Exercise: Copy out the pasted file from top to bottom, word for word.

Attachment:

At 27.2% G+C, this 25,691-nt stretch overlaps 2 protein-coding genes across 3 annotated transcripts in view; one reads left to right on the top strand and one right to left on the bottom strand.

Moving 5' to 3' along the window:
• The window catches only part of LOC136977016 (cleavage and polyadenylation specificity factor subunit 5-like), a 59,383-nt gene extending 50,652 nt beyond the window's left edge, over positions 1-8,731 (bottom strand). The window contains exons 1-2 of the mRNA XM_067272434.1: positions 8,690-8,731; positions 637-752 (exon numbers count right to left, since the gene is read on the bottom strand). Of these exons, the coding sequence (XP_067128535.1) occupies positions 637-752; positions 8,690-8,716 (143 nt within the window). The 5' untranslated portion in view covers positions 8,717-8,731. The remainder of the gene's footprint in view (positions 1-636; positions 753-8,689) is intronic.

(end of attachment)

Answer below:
At 27.2% G+C, this 25,691-nt stretch overlaps 2 protein-coding genes across 3 annotated transcripts in view; one reads left to right on the top strand and one right to left on the bottom strand.

Moving 5' to 3' along the window:
• The window catches only part of LOC136977016 (cleavage and polyadenylation specificity factor subunit 5-like), a 59,383-nt gene extending 50,652 nt beyond the window's left edge, over positions 1-8,731 (bottom strand). The window contains exons 1-2 of the mRNA XM_067272434.1: positions 8,690-8,731; positions 637-752 (exon numbers count right to left, since the gene is read on the bottom strand). Of these exons, the coding sequence (XP_067128535.1) occupies positions 637-752; positions 8,690-8,716 (143 nt within the window). The 5' untranslated portion in view covers positions 8,717-8,731. The remainder of the gene's footprint in view (positions 1-636; positions 753-8,689) is intronic.